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Pound looking softer than Mr Whippy in a heatwave

US Dollar:

Thursday saw the dollar gain against both the euro and pound, knocking the common currency off a two-week high after investors had second thoughts about Greece’s austerity plans, despite the governments successful sale of a 10-year bond, and a ratings cut for Deutsche bank.  We also saw dollar sentiment lifted by a drop in the number of Americans filling new claims for unemployment benefits. US data showed 469k initial jobless claims were filed in the week, down from 495k the week before and just ahead of forecast for 470k. The figures were closely examined ahead of today’s US employment report for February, a key if volatile indicator of the markets. Wildly varying estimates for lost jobs have persuaded investors to cool their heels so far. US offi¬cials have tried to prepare the markets for a bad number, so estimates now vary from a loss of 50k to 150k, ostensibly because of bad weather.
Data 13.30: Non-Farm Payrolls –50k from –20k, Unemployment Rate 9.8% from 9.7% & Average Hourly



Yesterday saw the Bank of England offer the pound some support as the BoE left interest rates un-changed It also decided against restarting its bond-buying program, known as quantitative easing, although it left the door open for a future resumption. The pound took advantage of euro weakness and moved up to 1.1050 on the euro, but took a hit on the dollar to fall towards the $1.50. As Britain’s financial woes mount, one suspects that we may need a fresh line in chirpiness, because far from being sound, the pound is looking after than Mr Whippy in a heatwave. Sterling’s exchange rate is, in crude terms, a 24/7 opinion poll of what the mar¬kets think about Britain’s economic prospects. As currency traders fret over how honest the Government is be¬ing in its pledge to slow the growth of state debt, their enthusiasm for holding pounds is dwindling. And who can blame them? Britain's budget deficit, as a percentage of GDP, is the worst in the G20, with total debt expected to go beyond £1 trillion and reach 100% of GDP. This in part explains why Britain must pay much more to bor¬row than rival economies such as Germany, France and the US. A lower level for the pound is not all bad news: exporters can sell goods and services more cheaply to overseas buyers, without having to slice into profit mar¬gins. There are however, significant disbenefits attached to a devalued currency: the increased cost of importing materials feeds into prices, which in turn makes more likely the need for higher interest rates.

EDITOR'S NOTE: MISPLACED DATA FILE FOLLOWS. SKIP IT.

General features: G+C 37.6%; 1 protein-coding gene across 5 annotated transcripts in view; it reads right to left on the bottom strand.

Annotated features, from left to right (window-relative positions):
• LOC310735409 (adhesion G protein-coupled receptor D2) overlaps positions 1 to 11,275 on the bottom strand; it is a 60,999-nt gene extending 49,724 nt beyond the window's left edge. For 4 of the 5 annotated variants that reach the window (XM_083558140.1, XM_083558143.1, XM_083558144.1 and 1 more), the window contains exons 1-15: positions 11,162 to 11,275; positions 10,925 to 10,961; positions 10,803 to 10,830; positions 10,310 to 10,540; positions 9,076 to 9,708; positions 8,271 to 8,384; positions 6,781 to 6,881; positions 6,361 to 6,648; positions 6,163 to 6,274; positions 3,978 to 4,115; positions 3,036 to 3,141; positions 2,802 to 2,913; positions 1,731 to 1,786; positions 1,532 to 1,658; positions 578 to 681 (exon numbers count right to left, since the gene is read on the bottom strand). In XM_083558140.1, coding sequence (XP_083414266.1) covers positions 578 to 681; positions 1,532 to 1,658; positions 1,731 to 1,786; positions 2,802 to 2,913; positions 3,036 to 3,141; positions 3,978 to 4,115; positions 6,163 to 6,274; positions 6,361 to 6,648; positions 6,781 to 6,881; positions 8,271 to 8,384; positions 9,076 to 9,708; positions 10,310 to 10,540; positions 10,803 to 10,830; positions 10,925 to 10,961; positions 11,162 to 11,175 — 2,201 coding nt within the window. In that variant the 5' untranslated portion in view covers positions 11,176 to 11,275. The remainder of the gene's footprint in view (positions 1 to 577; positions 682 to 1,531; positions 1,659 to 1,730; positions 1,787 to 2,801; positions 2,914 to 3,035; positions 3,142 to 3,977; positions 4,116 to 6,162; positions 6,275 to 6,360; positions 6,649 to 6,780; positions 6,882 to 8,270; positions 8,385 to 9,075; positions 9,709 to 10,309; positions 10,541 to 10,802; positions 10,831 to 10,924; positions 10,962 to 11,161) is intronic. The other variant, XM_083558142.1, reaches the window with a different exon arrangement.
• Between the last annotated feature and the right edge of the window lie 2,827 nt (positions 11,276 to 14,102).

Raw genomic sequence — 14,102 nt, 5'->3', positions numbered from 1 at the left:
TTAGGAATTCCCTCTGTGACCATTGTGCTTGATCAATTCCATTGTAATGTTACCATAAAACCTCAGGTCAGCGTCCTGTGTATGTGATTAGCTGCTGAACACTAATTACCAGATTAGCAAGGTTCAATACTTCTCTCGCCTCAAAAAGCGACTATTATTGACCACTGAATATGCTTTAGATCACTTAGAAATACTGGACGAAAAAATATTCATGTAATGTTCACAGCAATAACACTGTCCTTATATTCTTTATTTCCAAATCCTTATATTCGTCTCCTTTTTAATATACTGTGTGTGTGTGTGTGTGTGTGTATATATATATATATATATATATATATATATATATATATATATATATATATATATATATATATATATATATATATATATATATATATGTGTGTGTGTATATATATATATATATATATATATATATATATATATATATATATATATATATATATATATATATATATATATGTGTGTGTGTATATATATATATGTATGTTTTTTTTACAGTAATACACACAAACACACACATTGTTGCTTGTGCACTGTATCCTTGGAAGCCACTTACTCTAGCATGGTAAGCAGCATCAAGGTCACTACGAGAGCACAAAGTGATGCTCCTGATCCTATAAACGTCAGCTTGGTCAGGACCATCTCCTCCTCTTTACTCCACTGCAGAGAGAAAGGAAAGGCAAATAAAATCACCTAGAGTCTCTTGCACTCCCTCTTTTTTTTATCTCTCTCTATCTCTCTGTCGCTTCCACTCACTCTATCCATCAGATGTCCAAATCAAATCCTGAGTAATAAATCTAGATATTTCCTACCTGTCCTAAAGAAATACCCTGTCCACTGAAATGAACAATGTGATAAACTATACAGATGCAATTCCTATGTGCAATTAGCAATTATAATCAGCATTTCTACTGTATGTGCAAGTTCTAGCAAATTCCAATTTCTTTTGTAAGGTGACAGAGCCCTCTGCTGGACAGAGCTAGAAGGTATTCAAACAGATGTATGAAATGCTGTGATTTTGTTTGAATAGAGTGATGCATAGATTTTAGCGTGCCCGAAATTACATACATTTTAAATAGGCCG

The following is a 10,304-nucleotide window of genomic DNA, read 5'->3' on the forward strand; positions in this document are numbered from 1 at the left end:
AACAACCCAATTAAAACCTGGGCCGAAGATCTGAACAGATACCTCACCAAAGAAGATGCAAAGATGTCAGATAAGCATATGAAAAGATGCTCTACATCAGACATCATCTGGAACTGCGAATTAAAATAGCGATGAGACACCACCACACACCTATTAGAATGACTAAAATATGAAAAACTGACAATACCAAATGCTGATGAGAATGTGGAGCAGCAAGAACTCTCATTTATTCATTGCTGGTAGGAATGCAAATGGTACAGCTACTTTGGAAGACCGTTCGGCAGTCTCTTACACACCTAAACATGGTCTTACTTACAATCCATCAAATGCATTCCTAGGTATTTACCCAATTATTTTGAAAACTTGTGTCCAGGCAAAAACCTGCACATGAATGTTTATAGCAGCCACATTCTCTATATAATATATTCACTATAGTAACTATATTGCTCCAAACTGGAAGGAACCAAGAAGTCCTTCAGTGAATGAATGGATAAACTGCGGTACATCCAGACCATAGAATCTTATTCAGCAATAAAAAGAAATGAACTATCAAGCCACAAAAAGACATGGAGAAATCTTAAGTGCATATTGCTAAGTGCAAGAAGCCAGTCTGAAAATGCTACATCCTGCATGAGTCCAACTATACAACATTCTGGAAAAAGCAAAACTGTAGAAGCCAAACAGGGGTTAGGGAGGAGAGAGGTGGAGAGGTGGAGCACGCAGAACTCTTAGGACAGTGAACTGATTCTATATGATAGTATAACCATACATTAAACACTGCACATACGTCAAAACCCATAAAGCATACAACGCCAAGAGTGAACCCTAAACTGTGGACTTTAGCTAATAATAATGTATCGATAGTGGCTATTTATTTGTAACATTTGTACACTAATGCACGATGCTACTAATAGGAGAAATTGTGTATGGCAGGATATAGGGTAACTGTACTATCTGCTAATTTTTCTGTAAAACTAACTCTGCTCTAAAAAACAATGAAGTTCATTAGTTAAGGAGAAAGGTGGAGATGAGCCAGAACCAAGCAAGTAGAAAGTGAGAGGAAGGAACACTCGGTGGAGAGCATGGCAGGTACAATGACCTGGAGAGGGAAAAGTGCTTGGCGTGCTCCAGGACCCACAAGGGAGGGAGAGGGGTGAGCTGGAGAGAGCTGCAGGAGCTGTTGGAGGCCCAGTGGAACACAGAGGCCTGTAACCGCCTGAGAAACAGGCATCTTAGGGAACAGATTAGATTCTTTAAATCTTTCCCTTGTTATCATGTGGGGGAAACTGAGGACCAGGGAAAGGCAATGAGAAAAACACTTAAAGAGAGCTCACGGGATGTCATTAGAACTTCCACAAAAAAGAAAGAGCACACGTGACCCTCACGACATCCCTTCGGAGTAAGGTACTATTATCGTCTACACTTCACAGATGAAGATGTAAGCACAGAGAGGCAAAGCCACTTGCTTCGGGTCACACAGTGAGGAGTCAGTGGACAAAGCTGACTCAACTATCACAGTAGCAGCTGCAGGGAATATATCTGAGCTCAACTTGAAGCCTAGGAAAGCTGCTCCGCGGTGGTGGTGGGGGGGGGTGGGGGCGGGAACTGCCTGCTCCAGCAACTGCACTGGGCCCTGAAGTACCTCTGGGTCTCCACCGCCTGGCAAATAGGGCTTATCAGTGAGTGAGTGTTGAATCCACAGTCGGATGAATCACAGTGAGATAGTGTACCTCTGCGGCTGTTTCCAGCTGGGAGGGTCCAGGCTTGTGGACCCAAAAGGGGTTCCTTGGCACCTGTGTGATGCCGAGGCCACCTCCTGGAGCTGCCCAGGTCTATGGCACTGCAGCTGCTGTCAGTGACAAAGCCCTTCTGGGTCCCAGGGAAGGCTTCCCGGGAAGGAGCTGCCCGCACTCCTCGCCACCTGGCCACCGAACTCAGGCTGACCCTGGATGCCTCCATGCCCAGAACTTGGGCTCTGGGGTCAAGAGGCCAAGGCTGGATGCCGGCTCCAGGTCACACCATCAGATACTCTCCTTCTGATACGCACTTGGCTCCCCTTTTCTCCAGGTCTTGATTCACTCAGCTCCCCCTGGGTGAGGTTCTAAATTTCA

Data 09.30: PPI Input YoY 7.8% from 8.4%, Output YoY 4.0% from 3.8%.


The latest  exchanges over Greece’s efforts to resolve its public deficit and debt crises appeared to undo some of the goodwill generated on Wednesday when Athens announced an additional set of austerity meas¬ures. The euro fell against the dollar and to a lesser extent, sterling as well. Its seems the more vocal the Greeks are about everybody else bailing them out, the more pressure they bring on the single currency. Greek Prime Minister Georgios Papandreou waned that a lack of support from Germany and the European Union would be  “costly for all of Europe.”Greek comments that it could seek help from the IMF, if its eurozone part-ners failed to back it, were brushed off by ECB head Jean-Claude Trichet, while Germany insisted Athens still must sort its own problems out first before an aid. Data 11.00: German Factory Orders.



• Had to include this one, a corker from the Germans: Josef Schlarman, a senior figure in Germany's gov-erning Christian Democrat party, has said the Greeks should sell everything he owns to pay his creditors, including buildings and unpopulated islands. Should make the Greek PM’s visit to Germany today inter¬esting.




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